Books – a Key Medium for Reflection
Every year in October, the world comes to Frankfurt. People from across the globe gather together here because they have one thing in common: their love of culture and of words, whether in written, printed or (increasingly) electronic form.
The Frankfurter Buchmesse, therefore, stands for something that is at the heart of ––international cultural policy, namely facilitating dialogue between people and civil societies and giving them the opportunity to work together, across borders, on the things they really care about.
In our globalised and interconnected world, we have no choice but to work together internationally if we want to make a difference. This is true of almost all the major global issues facing us today, from tackling the pandemic to fighting global inequality to combating climate change.
We will only succeed in all these objectives if we take advantage of the commitment and ideas of science and civil society; if cities worldwide connect with each other and share their best ideas; if artists, journalists and human rights defenders are able to go about their work freely.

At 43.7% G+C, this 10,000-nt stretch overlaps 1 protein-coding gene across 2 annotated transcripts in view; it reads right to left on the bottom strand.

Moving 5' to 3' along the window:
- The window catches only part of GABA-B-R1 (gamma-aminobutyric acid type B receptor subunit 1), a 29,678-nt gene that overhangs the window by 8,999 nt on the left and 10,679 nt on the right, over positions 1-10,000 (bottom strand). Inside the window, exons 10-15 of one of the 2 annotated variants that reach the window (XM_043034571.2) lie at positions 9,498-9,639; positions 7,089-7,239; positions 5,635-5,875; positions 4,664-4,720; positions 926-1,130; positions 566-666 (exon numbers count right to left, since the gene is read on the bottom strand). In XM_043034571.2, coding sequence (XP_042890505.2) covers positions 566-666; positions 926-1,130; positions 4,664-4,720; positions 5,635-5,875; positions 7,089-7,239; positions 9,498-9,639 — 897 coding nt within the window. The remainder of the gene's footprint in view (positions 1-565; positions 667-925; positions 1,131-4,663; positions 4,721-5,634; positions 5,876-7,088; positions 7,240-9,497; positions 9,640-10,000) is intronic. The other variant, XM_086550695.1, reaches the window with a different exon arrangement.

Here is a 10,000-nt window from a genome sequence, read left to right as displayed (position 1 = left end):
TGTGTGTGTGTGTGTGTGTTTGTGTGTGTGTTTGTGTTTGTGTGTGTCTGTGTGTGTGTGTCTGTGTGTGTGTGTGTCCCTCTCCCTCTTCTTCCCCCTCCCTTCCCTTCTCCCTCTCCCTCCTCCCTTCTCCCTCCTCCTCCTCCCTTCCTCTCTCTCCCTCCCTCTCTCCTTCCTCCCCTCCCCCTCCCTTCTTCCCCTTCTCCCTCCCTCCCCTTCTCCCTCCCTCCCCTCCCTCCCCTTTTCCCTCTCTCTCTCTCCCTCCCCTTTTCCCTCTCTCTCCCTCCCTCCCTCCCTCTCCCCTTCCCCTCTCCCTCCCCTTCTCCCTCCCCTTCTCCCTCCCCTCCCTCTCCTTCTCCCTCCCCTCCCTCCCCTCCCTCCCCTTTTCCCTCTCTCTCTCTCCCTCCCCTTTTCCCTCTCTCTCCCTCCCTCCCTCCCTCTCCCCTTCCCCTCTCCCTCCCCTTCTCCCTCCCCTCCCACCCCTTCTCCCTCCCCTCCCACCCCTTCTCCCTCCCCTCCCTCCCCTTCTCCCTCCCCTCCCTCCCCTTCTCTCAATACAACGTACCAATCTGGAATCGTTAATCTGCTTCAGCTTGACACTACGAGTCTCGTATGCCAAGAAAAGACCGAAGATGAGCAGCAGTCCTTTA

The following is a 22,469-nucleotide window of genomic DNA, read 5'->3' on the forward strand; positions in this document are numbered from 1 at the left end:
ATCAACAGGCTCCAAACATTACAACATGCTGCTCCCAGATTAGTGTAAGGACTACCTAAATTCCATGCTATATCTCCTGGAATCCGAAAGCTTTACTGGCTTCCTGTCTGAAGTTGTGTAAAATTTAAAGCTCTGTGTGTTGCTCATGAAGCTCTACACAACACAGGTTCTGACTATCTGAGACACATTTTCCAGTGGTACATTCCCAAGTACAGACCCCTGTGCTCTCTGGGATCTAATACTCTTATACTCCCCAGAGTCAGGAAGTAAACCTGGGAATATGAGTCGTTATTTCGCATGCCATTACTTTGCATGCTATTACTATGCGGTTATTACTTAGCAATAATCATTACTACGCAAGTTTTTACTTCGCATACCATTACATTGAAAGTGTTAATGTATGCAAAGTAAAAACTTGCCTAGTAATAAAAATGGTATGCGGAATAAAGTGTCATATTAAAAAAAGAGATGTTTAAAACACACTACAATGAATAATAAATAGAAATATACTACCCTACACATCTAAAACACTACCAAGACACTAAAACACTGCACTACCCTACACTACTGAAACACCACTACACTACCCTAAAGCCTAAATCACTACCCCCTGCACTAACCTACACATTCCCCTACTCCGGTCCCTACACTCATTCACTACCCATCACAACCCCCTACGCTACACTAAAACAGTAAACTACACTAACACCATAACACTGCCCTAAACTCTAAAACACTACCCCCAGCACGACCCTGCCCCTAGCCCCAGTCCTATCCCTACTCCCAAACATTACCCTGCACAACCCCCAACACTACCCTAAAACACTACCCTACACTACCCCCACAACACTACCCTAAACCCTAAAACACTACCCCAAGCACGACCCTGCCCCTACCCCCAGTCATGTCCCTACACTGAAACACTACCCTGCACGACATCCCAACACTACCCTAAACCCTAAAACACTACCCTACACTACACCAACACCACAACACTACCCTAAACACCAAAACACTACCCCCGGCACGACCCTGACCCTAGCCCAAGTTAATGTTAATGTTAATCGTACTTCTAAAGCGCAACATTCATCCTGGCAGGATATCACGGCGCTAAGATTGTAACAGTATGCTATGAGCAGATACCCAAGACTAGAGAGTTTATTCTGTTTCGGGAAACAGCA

The development of international scientific cooperation, city diplomacy, sustainability and the preservation of social freedoms will therefore be key pillars of our international cultural policy in the years to come. It is also important that we continue to confront our colonial past. This chapter of our history has been swept under the carpet for far too long.
All of these issues will also play an important role at the Frankfurter Buchmesse, because books are, and always will be, one of the main media for social debate and reflection. That is why we need a strong book market, with owner-run bookshops as its backbone. These bookshops, thanks to their dedication and creativity, have survived the difficult years of the pandemic, but they still face major challenges, such as growing competition from the online book trade.
This year, we are welcoming an important European partner to Frankfurt with whom we have close links: Spain. We look forward to celebrating and deepening the diverse ties between our countries. Let us be open to surprises, to discovering and turning new and unfamiliar pages, whether between the covers of books or in our conversations with others at the exhibition hall in Frankfurt.
About Katja Keul
Katja Keul, born in Berlin, is a qualified lawyer. In 2009 she became a member of the German Bundestag for the Alliance 90/The Greens. Since 8 December 2021 she has been a Minister of State at the Federal Foreign Office.